Then you can argue that one dollar’s value is not its purchasing power, and that a dollar has some unknown intrinsic value for its owner.

              That’s exactly what I will argue, because the value of a dollar IS determined by subjective utility, of the owner and of the potential trader with that individual.

              Read Human Action.

              • MamMoTh says:

                The purchasing power of one dollar is independent of ownership.

                Just ask any merchant.

              • Bob Murphy says:

                MF I think you are getting sucked into the vortex of Mammoth’s warped logic. It’s like you’re arguing with Hitler, he says sauerkraut is good on hot dogs, and you fight him to the death over it.

                Purchasing power means how many real goods and services a unit of money exchanges for on the market. So that is an objective fact. That’s not where you should be hitting Mammoth.

                Where Mammoth goes wrong is in assuming that because people value money based on its purchasing power, that therefore everyone values a dollar the same way. No, because people don’t value goods and services the same way. So even though a dollar buys Bill the same vector of goods and services that it will buy John, it doesn’t follow that Bill values a dollar the same as John does.

                As I pointed out to Mammoth, the first dollar has the same purchasing power to Bill Gates as his billionth dollar. So if Mammoth is right, and people value units of money based on their purchasing power, he just disproved DMU. Oops.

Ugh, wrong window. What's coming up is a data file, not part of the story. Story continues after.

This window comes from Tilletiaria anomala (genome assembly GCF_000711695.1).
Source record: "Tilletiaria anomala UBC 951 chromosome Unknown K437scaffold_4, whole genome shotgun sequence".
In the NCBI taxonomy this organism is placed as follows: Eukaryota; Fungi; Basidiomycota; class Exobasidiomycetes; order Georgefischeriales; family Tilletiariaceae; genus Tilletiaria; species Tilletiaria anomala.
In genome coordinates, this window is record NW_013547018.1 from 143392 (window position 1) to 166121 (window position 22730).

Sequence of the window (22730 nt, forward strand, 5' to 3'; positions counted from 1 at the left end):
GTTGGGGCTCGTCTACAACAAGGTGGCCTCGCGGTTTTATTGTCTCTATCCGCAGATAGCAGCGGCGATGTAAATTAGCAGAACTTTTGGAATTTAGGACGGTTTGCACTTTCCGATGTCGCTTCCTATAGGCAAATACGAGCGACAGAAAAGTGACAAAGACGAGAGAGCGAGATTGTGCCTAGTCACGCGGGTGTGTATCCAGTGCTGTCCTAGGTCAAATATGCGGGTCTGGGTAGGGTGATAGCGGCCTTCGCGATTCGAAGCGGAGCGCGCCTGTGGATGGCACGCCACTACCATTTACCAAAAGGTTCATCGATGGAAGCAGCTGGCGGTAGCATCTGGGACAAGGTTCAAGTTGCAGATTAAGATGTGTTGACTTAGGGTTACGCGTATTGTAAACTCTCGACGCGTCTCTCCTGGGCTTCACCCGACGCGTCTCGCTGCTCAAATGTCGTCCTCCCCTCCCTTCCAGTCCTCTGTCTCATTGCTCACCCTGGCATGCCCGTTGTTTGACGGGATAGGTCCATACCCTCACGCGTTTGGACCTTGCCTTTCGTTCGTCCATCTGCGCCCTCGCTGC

Last point: If you really push it, it actually doesn’t even make sense to say, “Jim values an ice cream more than John does” or vice versa. So it’s not that I’m saying, “For all we know, there could be a rich guy who values his billionth dollar more than, say, a monk who took a vow of poverty values his third dollar.” It’s that the statements are nonsense.

              • Major_Freedom says:

                The purchasing power of one dollar is independent of ownership.

                Just ask any merchant.

                Purchasing power includes valuation of goods as well as valuation of goods used as money.

                By telling me to go ask any merchant, you are asking me to go ask an OWNER.

                Which is funny.

              • Major_Freedom says:

                Purchasing power means how many real goods and services a unit of money exchanges for on the market. So that is an objective fact.

                An objective fact contingent on ownership and human valuation.

                That’s not where you should be hitting Mammoth.

                Where Mammoth goes wrong is in assuming that because people value money based on its purchasing power, that therefore everyone values a dollar the same way.